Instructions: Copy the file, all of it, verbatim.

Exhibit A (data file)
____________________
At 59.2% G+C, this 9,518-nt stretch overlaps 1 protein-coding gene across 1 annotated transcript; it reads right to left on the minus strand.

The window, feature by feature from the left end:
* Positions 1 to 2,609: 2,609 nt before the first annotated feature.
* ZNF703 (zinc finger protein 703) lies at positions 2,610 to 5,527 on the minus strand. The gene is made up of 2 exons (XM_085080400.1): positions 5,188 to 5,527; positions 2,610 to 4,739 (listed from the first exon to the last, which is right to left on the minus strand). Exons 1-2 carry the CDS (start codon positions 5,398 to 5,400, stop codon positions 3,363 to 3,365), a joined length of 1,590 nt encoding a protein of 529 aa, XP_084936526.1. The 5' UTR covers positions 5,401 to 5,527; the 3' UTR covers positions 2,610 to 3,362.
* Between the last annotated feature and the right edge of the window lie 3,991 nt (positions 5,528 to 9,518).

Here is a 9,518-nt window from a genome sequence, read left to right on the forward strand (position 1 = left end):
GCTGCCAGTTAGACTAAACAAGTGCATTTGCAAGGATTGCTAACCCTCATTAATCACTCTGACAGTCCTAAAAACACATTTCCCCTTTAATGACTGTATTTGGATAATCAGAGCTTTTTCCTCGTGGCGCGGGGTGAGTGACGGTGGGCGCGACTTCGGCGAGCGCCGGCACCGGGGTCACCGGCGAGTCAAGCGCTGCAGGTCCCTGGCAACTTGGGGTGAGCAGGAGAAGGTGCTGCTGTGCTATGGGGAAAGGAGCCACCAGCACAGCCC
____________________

At 59.2% G+C, this 9,518-nt stretch overlaps 1 protein-coding gene across 1 annotated transcript; it reads right to left on the minus strand.

The window, feature by feature from the left end:
* Positions 1 to 2,609: 2,609 nt before the first annotated feature.
* ZNF703 (zinc finger protein 703) lies at positions 2,610 to 5,527 on the minus strand. The gene is made up of 2 exons (XM_085080400.1): positions 5,188 to 5,527; positions 2,610 to 4,739 (listed from the first exon to the last, which is right to left on the minus strand). Exons 1-2 carry the CDS (start codon positions 5,398 to 5,400, stop codon positions 3,363 to 3,365), a joined length of 1,590 nt encoding a protein of 529 aa, XP_084936526.1. The 5' UTR covers positions 5,401 to 5,527; the 3' UTR covers positions 2,610 to 3,362.
* Between the last annotated feature and the right edge of the window lie 3,991 nt (positions 5,528 to 9,518).

Here is a 9,518-nt window from a genome sequence, read left to right on the forward strand (position 1 = left end):
GCTGCCAGTTAGACTAAACAAGTGCATTTGCAAGGATTGCTAACCCTCATTAATCACTCTGACAGTCCTAAAAACACATTTCCCCTTTAATGACTGTATTTGGATAATCAGAGCTTTTTCCTCGTGGCGCGGGGTGAGTGACGGTGGGCGCGACTTCGGCGAGCGCCGGCACCGGGGTCACCGGCGAGTCAAGCGCTGCAGGTCCCTGGCAACTTGGGGTGAGCAGGAGAAGGTGCTGCTGTGCTATGGGGAAAGGAGCCACCAGCACAGCCC